Enterprises can offer bespoke solutions by learning their customers’ requirements. They can avail total transparency in interconnect agreements and settlements
Wifi Roaming and Calling
Leverage seamless experience offered by wifi networks to conduct voice and text messaging facilities
Enterprises get to provide an ideal platform for location-based advertisements for operators by identifying locations of users by using wifi to map network parameters
To take a deep dive into dWifi and learn more about how your enterprise can benefit from its superior feature-set, click here.
Types of WiFi Deployments
There are three major types of Wifi deployment depending on their suitability to the organisational context:
- Centralised Deployment
This form of wifi deployment is applicable when there is a cluster of buildings and networks are grouped close together. This has the effect of consolidating the wireless networks by virtue of the controllers being present in a central location.
2. Converged Deployment
In this form of deployment, an Access Switch converges the wired and wireless networks in one device. The outcome is an improved consistency in wired and wired connections through the access switch serving both as a switch as well as like a wireless controller. Popular with companies that have branch offices.
As the name suggests, the cloud is made use of for devices in this form of deployment. Network devices at separate locations are managed with the help of dashboards. Anyone with access to the dashboard can view all devices, owing to the use of cloud services.
The STL Advantage
STL is transforming Wifi deployment as we know it. The Wifi Service Management Platform is one such example. The solution has a great degree of interoperability. It offers many off-the-shelf applications for smart cities and telecom operators in addition to supporting innovative business models.
Read more about STL’s innovations in Wifi deployment and the benefits being derived from them, here: Wi-Fi Service Management Platform (SMP)
What is an Optical Fibre Cable?
An optical fibre cable is a cable type that has a few to hundreds of optical fibres bundled together within a protective plastic coating. They help carry digital data in the form of light pulses across large distances at faster speeds. For this, they need to be installed or deployed either underground or aerially. Standalone fibres cannot be buried or hanged so fibres are bunched together as cables for the transmission of data. This is done to protect the fibre from stress, moisture, temperature changes and other externalities.
There are three main components of a optical fibre cable, core (It carries the light and is made of pure silicon dioxide (SiO2) with dopants such as germania, phosphorous pentoxide, or alumina to raise the refractive index; Typical glass cores range from as small as 3.7um up to 200um), Cladding (Cladding surrounds the core and has a lower refractive index than the core, it is also made from the same material as the core; 1% refractive index difference is maintained between the core and cladding; Two commonly used diameters are 125µm and 140µm) and Coating (Protective layer that absorbs shocks, physical damage and moisture; The outside diameter of the coating is typically either 250µm or 500µm; Commonly used material for coatings are acrylate,Silicone, carbon, and polyimide).
An optical fibre cable is made up of the following components: Optical fibres – ranging from one to many. Buffer tubes (with different settings), for protection and cushioning of the fibre. Water protection in the tubes – wet or dry. A central strength member (CSM) is the backbone of all cables. Armoured tapes for stranding to bunch the buffer tubes and strength members together. Sheathing or final covering to provide further protection.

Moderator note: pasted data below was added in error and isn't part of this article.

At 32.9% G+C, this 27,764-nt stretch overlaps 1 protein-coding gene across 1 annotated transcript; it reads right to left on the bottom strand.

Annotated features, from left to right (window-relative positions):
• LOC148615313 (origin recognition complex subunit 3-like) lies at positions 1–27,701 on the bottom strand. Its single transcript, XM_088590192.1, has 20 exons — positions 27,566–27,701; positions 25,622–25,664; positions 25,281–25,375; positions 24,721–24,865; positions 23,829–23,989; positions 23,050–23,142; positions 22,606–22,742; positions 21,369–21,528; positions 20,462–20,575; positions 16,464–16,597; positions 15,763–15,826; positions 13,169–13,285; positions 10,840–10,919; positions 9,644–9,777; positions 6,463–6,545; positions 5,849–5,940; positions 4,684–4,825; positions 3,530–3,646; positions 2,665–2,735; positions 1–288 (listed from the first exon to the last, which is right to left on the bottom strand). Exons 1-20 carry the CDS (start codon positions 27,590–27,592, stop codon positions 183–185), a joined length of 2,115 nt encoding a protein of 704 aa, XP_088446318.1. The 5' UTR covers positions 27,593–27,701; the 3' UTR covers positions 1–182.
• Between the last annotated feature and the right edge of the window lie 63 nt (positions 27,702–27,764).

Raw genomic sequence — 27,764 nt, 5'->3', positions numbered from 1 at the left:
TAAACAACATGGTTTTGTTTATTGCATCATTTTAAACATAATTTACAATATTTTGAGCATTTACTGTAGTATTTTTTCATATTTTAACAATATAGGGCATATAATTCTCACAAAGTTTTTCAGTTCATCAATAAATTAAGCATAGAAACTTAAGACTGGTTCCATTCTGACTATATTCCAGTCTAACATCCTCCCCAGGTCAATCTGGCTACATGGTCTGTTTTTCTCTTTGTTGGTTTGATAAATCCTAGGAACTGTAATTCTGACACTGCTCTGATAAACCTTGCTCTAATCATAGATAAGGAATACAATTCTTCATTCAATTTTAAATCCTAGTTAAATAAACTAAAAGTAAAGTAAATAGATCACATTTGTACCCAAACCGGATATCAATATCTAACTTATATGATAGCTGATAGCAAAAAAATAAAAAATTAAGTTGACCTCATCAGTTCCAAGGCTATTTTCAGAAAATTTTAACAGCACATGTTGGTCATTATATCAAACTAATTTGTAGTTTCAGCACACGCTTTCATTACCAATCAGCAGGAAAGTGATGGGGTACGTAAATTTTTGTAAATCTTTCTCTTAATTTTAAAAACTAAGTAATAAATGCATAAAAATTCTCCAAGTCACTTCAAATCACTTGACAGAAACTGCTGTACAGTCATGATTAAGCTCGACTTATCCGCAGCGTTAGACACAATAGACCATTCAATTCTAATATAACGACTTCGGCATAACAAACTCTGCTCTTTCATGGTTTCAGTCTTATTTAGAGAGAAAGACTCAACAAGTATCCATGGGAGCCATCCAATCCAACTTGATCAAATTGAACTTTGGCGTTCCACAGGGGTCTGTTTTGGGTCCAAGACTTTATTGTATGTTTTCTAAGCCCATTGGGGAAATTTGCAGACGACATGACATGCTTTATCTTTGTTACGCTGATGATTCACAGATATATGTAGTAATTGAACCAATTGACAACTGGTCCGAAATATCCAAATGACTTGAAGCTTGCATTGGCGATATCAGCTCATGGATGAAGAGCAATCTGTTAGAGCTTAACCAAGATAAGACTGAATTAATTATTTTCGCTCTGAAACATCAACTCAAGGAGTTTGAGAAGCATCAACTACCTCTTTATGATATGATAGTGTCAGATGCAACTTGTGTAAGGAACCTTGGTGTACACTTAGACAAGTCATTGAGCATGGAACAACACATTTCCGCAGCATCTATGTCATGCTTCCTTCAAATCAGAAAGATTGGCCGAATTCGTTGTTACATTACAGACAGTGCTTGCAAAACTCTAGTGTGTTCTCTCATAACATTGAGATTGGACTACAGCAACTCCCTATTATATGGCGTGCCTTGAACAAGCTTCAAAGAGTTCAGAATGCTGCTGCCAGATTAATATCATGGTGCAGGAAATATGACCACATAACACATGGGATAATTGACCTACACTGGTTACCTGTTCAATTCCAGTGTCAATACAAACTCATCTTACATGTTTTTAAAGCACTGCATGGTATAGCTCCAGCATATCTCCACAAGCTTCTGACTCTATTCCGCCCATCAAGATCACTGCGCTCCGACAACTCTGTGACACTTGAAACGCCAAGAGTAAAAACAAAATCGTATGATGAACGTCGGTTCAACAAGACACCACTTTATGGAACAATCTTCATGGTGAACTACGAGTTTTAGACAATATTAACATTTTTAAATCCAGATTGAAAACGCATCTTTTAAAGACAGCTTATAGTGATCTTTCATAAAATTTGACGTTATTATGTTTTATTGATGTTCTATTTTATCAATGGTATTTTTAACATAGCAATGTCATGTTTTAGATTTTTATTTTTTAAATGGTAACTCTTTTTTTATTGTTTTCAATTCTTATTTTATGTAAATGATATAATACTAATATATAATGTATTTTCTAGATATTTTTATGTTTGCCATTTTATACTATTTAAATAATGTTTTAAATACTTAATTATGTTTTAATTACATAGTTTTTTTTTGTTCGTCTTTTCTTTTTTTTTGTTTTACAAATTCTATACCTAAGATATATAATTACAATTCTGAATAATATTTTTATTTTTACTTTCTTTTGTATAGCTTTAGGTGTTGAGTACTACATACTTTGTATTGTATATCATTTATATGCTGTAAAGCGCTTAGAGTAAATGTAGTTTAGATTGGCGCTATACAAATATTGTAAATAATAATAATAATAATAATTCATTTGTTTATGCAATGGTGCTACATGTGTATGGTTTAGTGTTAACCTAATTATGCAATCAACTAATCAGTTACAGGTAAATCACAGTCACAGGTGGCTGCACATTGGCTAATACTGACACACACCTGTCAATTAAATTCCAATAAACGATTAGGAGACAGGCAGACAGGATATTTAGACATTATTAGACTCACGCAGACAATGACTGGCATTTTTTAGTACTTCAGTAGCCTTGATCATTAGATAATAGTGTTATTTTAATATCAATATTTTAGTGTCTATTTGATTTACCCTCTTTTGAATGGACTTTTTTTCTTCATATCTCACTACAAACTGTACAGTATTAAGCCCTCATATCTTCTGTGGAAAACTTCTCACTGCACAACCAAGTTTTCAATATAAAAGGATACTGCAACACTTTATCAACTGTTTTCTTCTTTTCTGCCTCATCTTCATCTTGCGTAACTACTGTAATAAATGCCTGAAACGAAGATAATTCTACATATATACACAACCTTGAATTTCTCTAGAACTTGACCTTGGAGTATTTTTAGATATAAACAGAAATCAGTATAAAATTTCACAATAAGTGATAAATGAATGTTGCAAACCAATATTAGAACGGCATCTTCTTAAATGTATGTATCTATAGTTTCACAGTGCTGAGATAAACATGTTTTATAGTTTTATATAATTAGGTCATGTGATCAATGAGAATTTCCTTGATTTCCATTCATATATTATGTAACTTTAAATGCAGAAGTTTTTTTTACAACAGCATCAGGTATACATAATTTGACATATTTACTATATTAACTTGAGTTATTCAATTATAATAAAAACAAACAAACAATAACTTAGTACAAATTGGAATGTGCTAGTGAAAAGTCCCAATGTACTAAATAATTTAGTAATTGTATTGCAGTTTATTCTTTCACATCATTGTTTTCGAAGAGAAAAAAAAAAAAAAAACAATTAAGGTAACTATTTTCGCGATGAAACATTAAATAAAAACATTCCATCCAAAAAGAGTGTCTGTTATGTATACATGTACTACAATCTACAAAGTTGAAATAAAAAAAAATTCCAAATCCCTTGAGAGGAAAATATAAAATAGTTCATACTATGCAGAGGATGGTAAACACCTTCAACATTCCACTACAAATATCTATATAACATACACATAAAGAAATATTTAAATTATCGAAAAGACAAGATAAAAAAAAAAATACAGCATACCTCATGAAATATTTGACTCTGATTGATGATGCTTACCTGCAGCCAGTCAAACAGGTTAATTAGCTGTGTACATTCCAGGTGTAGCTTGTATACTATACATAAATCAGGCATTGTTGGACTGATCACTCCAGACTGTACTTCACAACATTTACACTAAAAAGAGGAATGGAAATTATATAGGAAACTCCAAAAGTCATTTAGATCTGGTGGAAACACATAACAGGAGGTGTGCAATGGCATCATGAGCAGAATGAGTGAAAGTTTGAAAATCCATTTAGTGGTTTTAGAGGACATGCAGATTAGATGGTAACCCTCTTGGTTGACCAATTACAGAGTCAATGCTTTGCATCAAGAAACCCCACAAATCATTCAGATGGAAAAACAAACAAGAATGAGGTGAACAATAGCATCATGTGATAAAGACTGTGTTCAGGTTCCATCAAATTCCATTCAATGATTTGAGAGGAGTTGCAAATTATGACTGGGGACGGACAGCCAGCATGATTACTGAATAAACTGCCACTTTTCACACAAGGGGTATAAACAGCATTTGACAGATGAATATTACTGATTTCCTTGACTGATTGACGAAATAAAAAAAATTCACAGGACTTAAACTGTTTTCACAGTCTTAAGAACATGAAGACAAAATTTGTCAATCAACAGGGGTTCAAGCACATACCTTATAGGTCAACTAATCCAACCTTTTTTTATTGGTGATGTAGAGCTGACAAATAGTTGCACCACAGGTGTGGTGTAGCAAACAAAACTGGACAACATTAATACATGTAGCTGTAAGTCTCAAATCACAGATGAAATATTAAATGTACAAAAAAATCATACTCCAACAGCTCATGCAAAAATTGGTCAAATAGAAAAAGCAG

The five main reasons that make this technology innovation disruptive are fast communication speed, infinite bandwidth & capacity, low interference, high tensile strength and secure communication. The major usescases of optical fibre cables include intenet connectivity, computer networking, surgery & dentistry, automotive industry, telephony, lighting & decorations, mechanical inspections, cable television, military applications and space.
What is Cloud Computing?
Cloud computing is a paradigm that allows On-demand network access to shared computing resources. A model for managing, storing and processing data online via the internet. The three major characteristics of cloud computing are On-Demand Service, Network Access, and shared resources.
There are three major delivery models of cloud computing, namely Software as a Service (for end-users), Platform as a service (for developers), and Infrastructure as a service (for system administrators).
1) Software as a Service or SaaS is a new method of delivering software applications. Instead of accessing the software from local servers (a powerful computer system), it uses the internet to access the software applications. To be considered SaaS, the software needs to be delivered either through a web interface or a mobile application. E.g., Microsoft 365, Salesforce CRM, Google suite apps, etc.
2) Platform as a service or PaaS is made up of a programing language execution environment, an operating system, a web server, and a database. The service enables users to build, run and compile the programs without an underlying infrastructure. Apart from the data and application resources, everything else is managed by the service-providing vendor, e.g., AWS, Azure, Google App engine, etc.
3) Infrastructure as a service or IaaS is a service that offers computing architecture & infrastructure and computing resources like data storage, virtualization, servers & networking in a virtual environment so that multiple users can access them. Apart from Applications, Data, Runtime, and Middleware, everything else is managed by the service-providing vendor. For, e.g., Cisco Metacloud, Rackspace, Amazon EC2, etc.
Uses of Cloud Computing include: Developing cloud-native applications on the go; Secure, Efficient & Reliable storage capability; Audio and Video streaming; On-Demand Software, Platforms & Infrastructure; Online Test and Build ecosystem support; Data Analytics; Embedded Intelligence; Scalability & Speed.